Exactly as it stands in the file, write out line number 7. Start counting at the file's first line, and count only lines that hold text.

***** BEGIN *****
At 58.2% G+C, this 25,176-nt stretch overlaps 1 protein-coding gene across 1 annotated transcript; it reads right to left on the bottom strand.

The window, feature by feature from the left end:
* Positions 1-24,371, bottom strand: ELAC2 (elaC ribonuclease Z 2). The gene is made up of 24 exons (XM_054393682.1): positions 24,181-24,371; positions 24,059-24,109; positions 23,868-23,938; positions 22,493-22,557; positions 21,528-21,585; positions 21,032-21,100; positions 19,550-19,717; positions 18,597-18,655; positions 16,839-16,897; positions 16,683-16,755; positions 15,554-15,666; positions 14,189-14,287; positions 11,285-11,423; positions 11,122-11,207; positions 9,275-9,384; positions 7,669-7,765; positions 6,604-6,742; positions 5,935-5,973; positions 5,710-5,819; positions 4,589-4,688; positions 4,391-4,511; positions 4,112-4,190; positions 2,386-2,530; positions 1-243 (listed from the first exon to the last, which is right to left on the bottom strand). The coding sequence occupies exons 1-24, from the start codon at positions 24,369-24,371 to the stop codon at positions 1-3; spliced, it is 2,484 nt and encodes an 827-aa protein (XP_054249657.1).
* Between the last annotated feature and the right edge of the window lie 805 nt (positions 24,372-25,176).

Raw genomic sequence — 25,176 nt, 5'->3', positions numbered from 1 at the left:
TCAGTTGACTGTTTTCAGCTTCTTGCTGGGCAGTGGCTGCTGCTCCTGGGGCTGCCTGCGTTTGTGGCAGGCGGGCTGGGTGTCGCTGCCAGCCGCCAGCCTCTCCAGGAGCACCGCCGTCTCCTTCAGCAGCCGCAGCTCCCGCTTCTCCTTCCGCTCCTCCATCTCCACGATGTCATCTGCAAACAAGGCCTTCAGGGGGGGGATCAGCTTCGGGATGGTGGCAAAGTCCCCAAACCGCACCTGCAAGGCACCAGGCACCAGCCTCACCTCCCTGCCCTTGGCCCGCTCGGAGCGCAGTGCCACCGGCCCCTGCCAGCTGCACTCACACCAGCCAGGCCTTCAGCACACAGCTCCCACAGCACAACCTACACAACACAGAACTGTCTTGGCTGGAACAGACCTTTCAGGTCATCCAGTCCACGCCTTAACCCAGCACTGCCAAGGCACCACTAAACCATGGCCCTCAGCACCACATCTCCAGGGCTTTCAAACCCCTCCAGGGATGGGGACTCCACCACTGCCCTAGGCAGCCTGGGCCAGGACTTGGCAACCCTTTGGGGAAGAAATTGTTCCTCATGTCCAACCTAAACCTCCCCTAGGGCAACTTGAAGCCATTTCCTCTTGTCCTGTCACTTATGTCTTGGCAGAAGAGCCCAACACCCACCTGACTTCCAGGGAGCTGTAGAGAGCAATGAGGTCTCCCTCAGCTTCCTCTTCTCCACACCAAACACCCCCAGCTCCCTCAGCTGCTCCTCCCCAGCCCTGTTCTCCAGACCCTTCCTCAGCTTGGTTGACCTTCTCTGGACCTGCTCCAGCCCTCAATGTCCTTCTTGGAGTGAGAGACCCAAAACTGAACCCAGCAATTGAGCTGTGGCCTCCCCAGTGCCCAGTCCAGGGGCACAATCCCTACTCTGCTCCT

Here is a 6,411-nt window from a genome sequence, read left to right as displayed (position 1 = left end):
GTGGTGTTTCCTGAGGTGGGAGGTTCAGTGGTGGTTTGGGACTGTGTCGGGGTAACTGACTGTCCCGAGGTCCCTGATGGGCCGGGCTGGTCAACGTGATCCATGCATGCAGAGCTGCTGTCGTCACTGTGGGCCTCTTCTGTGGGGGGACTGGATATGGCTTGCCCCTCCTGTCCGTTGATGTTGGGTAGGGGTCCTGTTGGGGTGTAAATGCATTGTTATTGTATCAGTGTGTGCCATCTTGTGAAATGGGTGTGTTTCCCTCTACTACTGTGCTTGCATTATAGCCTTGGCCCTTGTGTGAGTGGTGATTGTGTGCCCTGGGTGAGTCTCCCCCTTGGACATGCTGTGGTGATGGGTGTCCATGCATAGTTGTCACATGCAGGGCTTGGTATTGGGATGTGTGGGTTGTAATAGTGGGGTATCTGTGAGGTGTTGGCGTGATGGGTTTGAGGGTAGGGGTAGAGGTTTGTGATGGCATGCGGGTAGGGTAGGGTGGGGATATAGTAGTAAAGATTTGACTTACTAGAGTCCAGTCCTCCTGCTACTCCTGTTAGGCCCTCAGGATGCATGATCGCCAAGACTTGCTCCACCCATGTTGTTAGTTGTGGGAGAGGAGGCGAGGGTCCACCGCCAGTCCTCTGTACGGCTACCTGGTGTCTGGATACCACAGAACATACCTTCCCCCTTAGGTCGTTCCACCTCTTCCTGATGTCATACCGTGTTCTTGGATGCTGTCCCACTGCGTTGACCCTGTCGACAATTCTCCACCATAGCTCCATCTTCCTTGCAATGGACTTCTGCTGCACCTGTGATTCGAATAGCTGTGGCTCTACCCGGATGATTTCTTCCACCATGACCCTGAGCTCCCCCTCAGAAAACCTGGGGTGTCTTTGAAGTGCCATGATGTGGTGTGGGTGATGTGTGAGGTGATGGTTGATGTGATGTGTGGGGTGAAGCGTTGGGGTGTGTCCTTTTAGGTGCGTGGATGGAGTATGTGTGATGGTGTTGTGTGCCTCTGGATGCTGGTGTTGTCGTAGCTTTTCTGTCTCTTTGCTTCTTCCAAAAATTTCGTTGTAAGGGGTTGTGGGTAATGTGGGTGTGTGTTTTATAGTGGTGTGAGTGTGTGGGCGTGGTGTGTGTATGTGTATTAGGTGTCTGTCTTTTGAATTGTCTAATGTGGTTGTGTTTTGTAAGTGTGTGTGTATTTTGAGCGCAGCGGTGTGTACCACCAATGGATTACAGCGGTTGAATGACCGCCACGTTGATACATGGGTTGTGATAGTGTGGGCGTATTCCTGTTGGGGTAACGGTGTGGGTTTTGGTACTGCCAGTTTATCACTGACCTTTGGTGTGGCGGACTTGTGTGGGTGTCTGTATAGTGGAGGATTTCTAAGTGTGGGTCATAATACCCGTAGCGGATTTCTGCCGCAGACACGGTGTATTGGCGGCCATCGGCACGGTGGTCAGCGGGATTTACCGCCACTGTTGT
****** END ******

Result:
Here is a 6,411-nt window from a genome sequence, read left to right as displayed (position 1 = left end):